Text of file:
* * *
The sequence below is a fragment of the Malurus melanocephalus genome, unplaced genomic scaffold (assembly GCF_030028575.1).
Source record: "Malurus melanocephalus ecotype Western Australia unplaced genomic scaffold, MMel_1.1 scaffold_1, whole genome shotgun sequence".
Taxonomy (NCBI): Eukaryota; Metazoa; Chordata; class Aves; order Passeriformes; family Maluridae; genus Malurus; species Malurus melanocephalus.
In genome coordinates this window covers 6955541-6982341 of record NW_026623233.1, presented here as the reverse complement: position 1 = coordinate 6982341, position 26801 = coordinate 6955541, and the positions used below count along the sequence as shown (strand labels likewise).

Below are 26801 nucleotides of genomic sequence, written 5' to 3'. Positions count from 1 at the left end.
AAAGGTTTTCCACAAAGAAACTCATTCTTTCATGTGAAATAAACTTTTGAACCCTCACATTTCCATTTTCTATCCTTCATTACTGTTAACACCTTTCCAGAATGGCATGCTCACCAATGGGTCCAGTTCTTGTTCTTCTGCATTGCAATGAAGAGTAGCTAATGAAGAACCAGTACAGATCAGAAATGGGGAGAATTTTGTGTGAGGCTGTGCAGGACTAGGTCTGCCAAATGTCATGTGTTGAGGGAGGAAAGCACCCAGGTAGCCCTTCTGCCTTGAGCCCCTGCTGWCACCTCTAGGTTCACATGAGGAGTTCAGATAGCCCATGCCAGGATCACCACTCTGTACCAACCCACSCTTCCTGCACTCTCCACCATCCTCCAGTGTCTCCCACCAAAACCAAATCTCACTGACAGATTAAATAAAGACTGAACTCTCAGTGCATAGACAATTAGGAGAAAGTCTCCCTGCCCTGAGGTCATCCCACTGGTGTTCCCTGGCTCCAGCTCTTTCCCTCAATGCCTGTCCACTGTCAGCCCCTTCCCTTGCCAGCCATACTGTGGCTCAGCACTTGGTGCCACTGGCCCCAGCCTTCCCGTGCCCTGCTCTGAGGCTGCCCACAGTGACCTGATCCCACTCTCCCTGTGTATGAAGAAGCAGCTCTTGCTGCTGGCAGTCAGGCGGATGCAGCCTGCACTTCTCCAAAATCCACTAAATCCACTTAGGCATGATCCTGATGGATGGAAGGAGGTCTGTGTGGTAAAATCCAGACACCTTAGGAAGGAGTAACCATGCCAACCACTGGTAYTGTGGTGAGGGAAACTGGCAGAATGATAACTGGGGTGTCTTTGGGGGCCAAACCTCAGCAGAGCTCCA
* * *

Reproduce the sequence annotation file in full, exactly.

The sequence below is a fragment of the Malurus melanocephalus genome, unplaced genomic scaffold (assembly GCF_030028575.1).
Source record: "Malurus melanocephalus ecotype Western Australia unplaced genomic scaffold, MMel_1.1 scaffold_1, whole genome shotgun sequence".
Taxonomy (NCBI): Eukaryota; Metazoa; Chordata; class Aves; order Passeriformes; family Maluridae; genus Malurus; species Malurus melanocephalus.
In genome coordinates this window covers 6955541-6982341 of record NW_026623233.1, presented here as the reverse complement: position 1 = coordinate 6982341, position 26801 = coordinate 6955541, and the positions used below count along the sequence as shown (strand labels likewise).

Below are 26801 nucleotides of genomic sequence, written 5' to 3'. Positions count from 1 at the left end.
AAAGGTTTTCCACAAAGAAACTCATTCTTTCATGTGAAATAAACTTTTGAACCCTCACATTTCCATTTTCTATCCTTCATTACTGTTAACACCTTTCCAGAATGGCATGCTCACCAATGGGTCCAGTTCTTGTTCTTCTGCATTGCAATGAAGAGTAGCTAATGAAGAACCAGTACAGATCAGAAATGGGGAGAATTTTGTGTGAGGCTGTGCAGGACTAGGTCTGCCAAATGTCATGTGTTGAGGGAGGAAAGCACCCAGGTAGCCCTTCTGCCTTGAGCCCCTGCTGWCACCTCTAGGTTCACATGAGGAGTTCAGATAGCCCATGCCAGGATCACCACTCTGTACCAACCCACSCTTCCTGCACTCTCCACCATCCTCCAGTGTCTCCCACCAAAACCAAATCTCACTGACAGATTAAATAAAGACTGAACTCTCAGTGCATAGACAATTAGGAGAAAGTCTCCCTGCCCTGAGGTCATCCCACTGGTGTTCCCTGGCTCCAGCTCTTTCCCTCAATGCCTGTCCACTGTCAGCCCCTTCCCTTGCCAGCCATACTGTGGCTCAGCACTTGGTGCCACTGGCCCCAGCCTTCCCGTGCCCTGCTCTGAGGCTGCCCACAGTGACCTGATCCCACTCTCCCTGTGTATGAAGAAGCAGCTCTTGCTGCTGGCAGTCAGGCGGATGCAGCCTGCACTTCTCCAAAATCCACTAAATCCACTTAGGCATGATCCTGATGGATGGAAGGAGGTCTGTGTGGTAAAATCCAGACACCTTAGGAAGGAGTAACCATGCCAACCACTGGTAYTGTGGTGAGGGAAACTGGCAGAATGATAACTGGGGTGTCTTTGGGGGCCAAACCTCAGCAGAGCTCCA